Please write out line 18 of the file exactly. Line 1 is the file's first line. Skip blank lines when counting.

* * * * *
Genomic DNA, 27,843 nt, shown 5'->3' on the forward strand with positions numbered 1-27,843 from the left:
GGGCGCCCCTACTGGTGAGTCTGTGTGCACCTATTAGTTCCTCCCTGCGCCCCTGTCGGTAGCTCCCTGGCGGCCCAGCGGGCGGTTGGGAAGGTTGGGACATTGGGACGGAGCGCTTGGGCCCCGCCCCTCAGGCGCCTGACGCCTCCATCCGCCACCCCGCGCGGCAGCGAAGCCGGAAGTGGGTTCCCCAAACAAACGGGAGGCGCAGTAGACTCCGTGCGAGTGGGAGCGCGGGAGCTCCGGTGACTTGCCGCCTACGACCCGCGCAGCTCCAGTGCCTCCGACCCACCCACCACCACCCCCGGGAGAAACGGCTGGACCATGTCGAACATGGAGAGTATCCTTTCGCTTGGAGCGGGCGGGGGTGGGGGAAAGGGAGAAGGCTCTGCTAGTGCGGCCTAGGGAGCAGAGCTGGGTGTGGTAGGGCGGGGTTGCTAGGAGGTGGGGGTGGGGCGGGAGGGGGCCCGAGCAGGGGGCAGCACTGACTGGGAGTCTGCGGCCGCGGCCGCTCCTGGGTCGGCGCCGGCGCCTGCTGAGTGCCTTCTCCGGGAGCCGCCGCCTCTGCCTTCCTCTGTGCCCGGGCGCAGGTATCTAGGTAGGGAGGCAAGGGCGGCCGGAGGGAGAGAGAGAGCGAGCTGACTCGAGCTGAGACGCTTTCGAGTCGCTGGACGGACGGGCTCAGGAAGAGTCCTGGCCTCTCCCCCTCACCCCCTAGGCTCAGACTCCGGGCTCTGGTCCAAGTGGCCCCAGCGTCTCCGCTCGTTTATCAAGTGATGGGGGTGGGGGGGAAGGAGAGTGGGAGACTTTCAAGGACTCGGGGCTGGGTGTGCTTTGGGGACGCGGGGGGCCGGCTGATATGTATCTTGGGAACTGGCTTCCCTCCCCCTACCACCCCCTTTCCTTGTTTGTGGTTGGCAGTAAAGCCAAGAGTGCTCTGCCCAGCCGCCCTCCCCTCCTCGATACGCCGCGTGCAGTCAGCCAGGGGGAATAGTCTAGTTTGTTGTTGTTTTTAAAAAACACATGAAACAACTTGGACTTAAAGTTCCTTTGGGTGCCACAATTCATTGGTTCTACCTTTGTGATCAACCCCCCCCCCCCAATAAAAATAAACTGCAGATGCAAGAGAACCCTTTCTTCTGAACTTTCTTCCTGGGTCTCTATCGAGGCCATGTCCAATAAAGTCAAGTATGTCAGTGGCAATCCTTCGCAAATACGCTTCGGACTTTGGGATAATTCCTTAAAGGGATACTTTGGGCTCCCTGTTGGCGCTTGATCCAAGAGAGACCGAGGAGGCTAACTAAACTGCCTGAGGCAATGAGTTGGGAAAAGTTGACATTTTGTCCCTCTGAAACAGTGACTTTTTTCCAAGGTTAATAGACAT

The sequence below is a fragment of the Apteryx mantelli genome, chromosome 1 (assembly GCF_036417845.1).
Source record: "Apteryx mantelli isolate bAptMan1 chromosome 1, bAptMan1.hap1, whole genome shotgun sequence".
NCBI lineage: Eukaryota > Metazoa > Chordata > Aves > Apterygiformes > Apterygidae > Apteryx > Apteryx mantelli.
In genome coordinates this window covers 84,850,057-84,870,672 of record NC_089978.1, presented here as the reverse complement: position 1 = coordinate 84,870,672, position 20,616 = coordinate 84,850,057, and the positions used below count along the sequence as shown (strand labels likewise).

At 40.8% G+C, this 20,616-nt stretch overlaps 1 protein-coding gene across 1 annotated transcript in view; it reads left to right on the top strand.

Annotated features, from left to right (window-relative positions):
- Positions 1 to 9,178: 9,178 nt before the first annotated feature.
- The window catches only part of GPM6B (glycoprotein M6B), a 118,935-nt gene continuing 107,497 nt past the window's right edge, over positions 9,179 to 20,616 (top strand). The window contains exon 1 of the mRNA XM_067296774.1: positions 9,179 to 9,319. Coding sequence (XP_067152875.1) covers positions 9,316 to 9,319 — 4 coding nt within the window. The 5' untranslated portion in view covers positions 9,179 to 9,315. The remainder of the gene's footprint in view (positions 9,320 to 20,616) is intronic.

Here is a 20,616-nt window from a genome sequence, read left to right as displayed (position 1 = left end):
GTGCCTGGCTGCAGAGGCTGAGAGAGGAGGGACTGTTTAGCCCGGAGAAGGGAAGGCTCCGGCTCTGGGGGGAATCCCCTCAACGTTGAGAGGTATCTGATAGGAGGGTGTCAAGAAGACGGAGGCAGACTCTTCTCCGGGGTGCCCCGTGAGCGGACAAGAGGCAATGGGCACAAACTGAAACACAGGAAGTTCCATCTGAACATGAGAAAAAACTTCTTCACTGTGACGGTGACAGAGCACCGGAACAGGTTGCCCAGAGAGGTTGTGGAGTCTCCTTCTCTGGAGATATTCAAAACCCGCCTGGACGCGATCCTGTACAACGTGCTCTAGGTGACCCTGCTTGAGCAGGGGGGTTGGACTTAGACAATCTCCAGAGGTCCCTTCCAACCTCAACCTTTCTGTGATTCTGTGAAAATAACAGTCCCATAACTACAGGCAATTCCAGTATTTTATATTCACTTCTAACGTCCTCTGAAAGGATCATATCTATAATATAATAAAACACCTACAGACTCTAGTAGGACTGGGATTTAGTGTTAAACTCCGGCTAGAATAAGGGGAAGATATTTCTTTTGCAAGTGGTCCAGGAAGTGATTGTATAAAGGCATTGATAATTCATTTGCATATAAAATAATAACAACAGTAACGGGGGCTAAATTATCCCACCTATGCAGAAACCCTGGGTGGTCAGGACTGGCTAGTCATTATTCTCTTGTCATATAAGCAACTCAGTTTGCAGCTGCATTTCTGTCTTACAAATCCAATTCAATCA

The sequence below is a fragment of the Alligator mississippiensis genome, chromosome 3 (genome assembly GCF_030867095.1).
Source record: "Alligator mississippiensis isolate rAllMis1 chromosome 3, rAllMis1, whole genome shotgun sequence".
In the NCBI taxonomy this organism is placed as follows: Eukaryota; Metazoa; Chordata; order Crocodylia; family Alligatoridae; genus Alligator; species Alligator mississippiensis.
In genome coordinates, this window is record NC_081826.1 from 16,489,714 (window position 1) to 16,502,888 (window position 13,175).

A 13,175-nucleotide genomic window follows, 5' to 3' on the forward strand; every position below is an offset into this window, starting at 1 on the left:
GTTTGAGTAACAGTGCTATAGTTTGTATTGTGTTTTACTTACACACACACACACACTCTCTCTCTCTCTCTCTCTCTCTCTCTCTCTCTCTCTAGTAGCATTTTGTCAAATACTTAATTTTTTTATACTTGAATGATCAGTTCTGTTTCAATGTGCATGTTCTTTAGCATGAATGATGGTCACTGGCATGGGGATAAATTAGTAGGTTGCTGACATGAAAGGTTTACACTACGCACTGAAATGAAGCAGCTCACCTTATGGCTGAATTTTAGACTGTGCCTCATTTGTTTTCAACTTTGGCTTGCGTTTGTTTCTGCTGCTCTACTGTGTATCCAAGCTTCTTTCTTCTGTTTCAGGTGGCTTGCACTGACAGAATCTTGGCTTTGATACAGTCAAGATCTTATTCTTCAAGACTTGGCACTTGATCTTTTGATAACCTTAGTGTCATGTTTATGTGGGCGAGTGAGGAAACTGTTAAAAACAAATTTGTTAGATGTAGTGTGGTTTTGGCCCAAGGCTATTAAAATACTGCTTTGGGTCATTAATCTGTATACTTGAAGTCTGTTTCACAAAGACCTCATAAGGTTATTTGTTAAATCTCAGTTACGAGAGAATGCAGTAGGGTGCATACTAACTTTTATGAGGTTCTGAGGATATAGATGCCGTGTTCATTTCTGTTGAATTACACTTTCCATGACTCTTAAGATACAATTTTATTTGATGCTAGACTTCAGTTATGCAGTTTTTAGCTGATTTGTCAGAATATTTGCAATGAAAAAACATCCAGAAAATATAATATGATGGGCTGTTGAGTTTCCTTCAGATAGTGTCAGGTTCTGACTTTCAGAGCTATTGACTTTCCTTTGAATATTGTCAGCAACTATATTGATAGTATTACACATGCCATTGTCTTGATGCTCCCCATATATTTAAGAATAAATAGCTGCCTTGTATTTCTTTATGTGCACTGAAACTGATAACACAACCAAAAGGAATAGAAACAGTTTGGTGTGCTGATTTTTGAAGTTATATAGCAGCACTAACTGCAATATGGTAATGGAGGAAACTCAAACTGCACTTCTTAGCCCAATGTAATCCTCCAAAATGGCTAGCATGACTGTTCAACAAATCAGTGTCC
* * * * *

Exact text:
GTTTGAGTAACAGTGCTATAGTTTGTATTGTGTTTTACTTACACACACACACACACTCTCTCTCTCTCTCTCTCTCTCTCTCTCTCTCTCTCTAGTAGCATTTTGTCAAATACTTAATTTTTTTATACTTGAATGATCAGTTCTGTTTCAATGTGCATGTTCTTTAGCATGAATGATGGTCACTGGCATGGGGATAAATTAGTAGGTTGCTGACATGAAAGGTTTACACTACGCACTGAAATGAAGCAGCTCACCTTATGGCTGAATTTTAGACTGTGCCTCATTTGTTTTCAACTTTGGCTTGCGTTTGTTTCTGCTGCTCTACTGTGTATCCAAGCTTCTTTCTTCTGTTTCAGGTGGCTTGCACTGACAGAATCTTGGCTTTGATACAGTCAAGATCTTATTCTTCAAGACTTGGCACTTGATCTTTTGATAACCTTAGTGTCATGTTTATGTGGGCGAGTGAGGAAACTGTTAAAAACAAATTTGTTAGATGTAGTGTGGTTTTGGCCCAAGGCTATTAAAATACTGCTTTGGGTCATTAATCTGTATACTTGAAGTCTGTTTCACAAAGACCTCATAAGGTTATTTGTTAAATCTCAGTTACGAGAGAATGCAGTAGGGTGCATACTAACTTTTATGAGGTTCTGAGGATATAGATGCCGTGTTCATTTCTGTTGAATTACACTTTCCATGACTCTTAAGATACAATTTTATTTGATGCTAGACTTCAGTTATGCAGTTTTTAGCTGATTTGTCAGAATATTTGCAATGAAAAAACATCCAGAAAATATAATATGATGGGCTGTTGAGTTTCCTTCAGATAGTGTCAGGTTCTGACTTTCAGAGCTATTGACTTTCCTTTGAATATTGTCAGCAACTATATTGATAGTATTACACATGCCATTGTCTTGATGCTCCCCATATATTTAAGAATAAATAGCTGCCTTGTATTTCTTTATGTGCACTGAAACTGATAACACAACCAAAAGGAATAGAAACAGTTTGGTGTGCTGATTTTTGAAGTTATATAGCAGCACTAACTGCAATATGGTAATGGAGGAAACTCAAACTGCACTTCTTAGCCCAATGTAATCCTCCAAAATGGCTAGCATGACTGTTCAACAAATCAGTGTCC